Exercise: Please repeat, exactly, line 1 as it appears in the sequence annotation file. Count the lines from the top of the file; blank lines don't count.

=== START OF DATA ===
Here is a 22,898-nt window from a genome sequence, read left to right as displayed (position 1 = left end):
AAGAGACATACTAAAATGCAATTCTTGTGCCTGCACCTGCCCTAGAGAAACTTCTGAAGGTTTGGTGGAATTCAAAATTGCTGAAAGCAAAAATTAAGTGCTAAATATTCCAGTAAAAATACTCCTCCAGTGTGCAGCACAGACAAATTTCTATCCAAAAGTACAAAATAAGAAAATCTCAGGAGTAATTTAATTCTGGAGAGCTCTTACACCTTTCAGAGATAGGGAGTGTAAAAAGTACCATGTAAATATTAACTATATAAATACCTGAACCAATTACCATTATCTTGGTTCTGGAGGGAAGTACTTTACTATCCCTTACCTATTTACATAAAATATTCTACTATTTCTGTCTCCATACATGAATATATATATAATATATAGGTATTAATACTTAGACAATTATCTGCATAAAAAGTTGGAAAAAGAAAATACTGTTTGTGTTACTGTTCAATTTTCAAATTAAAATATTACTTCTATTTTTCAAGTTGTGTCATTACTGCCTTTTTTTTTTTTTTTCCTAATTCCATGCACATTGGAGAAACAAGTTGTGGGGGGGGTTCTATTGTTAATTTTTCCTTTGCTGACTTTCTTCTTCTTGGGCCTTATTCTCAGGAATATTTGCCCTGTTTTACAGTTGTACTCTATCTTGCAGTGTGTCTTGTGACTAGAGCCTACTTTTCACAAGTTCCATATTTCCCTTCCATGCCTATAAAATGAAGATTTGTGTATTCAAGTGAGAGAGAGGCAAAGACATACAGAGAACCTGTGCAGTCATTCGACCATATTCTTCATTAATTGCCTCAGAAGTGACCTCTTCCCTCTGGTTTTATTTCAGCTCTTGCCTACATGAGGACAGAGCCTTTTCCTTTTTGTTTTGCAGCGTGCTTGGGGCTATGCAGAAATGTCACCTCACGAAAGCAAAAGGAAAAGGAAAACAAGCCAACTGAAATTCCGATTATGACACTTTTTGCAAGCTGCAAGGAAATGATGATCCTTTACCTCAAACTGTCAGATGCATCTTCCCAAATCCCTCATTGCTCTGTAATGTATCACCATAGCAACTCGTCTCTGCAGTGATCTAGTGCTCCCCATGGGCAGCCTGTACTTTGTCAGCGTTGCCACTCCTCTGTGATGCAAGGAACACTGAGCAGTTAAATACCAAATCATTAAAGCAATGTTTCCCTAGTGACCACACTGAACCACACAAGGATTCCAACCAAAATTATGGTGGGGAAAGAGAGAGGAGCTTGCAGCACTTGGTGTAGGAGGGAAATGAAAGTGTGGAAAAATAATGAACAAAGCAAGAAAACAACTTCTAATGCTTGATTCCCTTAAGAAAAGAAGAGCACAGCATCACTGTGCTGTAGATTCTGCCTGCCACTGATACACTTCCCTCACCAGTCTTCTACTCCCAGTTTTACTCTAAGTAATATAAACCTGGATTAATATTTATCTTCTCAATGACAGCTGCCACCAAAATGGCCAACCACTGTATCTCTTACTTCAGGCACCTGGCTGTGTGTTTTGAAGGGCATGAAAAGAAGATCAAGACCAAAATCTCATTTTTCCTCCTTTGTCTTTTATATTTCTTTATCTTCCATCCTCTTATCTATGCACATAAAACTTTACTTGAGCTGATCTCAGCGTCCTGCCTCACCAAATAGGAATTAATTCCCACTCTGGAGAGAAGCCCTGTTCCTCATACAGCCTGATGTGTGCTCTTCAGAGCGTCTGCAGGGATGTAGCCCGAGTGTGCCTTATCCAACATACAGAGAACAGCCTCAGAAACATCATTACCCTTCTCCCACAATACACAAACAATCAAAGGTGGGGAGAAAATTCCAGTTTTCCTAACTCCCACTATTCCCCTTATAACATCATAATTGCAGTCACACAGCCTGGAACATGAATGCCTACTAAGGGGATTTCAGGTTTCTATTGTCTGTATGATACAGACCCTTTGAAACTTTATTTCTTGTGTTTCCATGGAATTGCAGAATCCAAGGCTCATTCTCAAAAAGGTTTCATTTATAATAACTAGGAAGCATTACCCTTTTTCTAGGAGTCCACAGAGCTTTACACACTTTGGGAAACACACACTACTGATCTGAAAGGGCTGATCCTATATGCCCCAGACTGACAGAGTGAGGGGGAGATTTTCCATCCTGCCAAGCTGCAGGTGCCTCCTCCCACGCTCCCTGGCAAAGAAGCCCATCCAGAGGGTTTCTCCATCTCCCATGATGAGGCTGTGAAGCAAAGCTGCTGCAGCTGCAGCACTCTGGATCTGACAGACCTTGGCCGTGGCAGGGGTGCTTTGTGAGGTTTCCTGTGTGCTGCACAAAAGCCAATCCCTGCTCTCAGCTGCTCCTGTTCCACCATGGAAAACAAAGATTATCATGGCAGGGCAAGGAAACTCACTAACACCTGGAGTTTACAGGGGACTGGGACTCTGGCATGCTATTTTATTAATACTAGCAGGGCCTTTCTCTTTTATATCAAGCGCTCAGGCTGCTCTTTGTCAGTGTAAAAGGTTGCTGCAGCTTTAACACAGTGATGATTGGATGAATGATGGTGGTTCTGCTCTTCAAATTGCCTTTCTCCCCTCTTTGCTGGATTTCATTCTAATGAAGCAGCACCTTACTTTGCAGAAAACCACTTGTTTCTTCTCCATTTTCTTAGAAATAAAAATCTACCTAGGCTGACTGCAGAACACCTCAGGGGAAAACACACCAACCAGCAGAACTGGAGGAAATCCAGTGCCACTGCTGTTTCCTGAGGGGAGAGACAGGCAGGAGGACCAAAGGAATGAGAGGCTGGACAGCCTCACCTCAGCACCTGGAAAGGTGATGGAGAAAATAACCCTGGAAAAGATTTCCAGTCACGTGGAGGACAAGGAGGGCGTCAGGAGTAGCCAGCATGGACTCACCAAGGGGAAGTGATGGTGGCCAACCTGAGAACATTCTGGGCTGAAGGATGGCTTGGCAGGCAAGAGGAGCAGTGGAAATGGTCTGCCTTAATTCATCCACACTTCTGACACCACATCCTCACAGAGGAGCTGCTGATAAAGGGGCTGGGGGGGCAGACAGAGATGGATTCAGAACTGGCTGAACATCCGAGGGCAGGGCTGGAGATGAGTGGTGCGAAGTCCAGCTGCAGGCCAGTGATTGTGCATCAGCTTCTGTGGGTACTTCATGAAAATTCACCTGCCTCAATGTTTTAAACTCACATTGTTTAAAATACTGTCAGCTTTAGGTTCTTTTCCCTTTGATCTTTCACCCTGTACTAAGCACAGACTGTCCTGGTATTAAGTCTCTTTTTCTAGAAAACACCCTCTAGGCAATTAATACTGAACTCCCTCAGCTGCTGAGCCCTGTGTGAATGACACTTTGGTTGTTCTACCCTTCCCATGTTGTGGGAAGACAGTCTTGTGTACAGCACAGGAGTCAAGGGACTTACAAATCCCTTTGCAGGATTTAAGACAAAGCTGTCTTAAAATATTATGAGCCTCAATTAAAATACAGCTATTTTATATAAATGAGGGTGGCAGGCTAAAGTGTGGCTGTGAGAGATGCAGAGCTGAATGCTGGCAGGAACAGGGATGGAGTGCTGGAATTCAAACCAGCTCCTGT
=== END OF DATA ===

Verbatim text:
Here is a 22,898-nt window from a genome sequence, read left to right as displayed (position 1 = left end):